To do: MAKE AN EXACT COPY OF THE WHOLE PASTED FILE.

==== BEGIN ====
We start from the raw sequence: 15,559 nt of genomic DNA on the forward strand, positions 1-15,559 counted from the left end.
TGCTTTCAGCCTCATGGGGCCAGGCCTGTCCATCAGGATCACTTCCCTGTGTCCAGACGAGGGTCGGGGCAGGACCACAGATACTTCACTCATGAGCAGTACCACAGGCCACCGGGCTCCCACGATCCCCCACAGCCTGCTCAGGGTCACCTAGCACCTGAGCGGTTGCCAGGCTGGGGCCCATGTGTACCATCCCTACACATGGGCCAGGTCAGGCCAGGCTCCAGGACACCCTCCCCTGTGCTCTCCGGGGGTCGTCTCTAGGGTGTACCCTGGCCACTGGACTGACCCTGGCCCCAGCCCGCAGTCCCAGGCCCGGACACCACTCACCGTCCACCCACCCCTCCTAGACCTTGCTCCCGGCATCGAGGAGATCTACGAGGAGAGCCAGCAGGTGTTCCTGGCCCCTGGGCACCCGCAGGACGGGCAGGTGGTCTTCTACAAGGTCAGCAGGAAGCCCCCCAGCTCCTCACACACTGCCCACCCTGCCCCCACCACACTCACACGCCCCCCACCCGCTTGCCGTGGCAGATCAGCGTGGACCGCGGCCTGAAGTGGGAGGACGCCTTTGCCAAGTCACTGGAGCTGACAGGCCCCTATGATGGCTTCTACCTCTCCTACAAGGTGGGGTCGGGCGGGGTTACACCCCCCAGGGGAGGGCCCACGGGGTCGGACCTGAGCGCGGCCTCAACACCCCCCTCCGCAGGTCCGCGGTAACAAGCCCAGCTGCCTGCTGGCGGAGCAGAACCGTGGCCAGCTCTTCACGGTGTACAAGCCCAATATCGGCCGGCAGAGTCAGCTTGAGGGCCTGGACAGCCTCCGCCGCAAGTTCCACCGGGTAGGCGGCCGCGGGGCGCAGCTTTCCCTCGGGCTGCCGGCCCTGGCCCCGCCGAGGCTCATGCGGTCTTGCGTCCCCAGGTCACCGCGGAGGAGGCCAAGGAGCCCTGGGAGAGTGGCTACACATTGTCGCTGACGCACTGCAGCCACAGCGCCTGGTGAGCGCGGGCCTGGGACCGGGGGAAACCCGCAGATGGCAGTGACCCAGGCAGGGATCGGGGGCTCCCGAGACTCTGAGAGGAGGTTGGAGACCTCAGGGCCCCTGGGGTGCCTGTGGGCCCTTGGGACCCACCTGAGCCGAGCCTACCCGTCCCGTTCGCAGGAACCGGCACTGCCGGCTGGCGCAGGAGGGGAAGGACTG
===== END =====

We start from the raw sequence: 15,559 nt of genomic DNA on the forward strand, positions 1-15,559 counted from the left end.
TGCTTTCAGCCTCATGGGGCCAGGCCTGTCCATCAGGATCACTTCCCTGTGTCCAGACGAGGGTCGGGGCAGGACCACAGATACTTCACTCATGAGCAGTACCACAGGCCACCGGGCTCCCACGATCCCCCACAGCCTGCTCAGGGTCACCTAGCACCTGAGCGGTTGCCAGGCTGGGGCCCATGTGTACCATCCCTACACATGGGCCAGGTCAGGCCAGGCTCCAGGACACCCTCCCCTGTGCTCTCCGGGGGTCGTCTCTAGGGTGTACCCTGGCCACTGGACTGACCCTGGCCCCAGCCCGCAGTCCCAGGCCCGGACACCACTCACCGTCCACCCACCCCTCCTAGACCTTGCTCCCGGCATCGAGGAGATCTACGAGGAGAGCCAGCAGGTGTTCCTGGCCCCTGGGCACCCGCAGGACGGGCAGGTGGTCTTCTACAAGGTCAGCAGGAAGCCCCCCAGCTCCTCACACACTGCCCACCCTGCCCCCACCACACTCACACGCCCCCCACCCGCTTGCCGTGGCAGATCAGCGTGGACCGCGGCCTGAAGTGGGAGGACGCCTTTGCCAAGTCACTGGAGCTGACAGGCCCCTATGATGGCTTCTACCTCTCCTACAAGGTGGGGTCGGGCGGGGTTACACCCCCCAGGGGAGGGCCCACGGGGTCGGACCTGAGCGCGGCCTCAACACCCCCCTCCGCAGGTCCGCGGTAACAAGCCCAGCTGCCTGCTGGCGGAGCAGAACCGTGGCCAGCTCTTCACGGTGTACAAGCCCAATATCGGCCGGCAGAGTCAGCTTGAGGGCCTGGACAGCCTCCGCCGCAAGTTCCACCGGGTAGGCGGCCGCGGGGCGCAGCTTTCCCTCGGGCTGCCGGCCCTGGCCCCGCCGAGGCTCATGCGGTCTTGCGTCCCCAGGTCACCGCGGAGGAGGCCAAGGAGCCCTGGGAGAGTGGCTACACATTGTCGCTGACGCACTGCAGCCACAGCGCCTGGTGAGCGCGGGCCTGGGACCGGGGGAAACCCGCAGATGGCAGTGACCCAGGCAGGGATCGGGGGCTCCCGAGACTCTGAGAGGAGGTTGGAGACCTCAGGGCCCCTGGGGTGCCTGTGGGCCCTTGGGACCCACCTGAGCCGAGCCTACCCGTCCCGTTCGCAGGAACCGGCACTGCCGGCTGGCGCAGGAGGGGAAGGACTG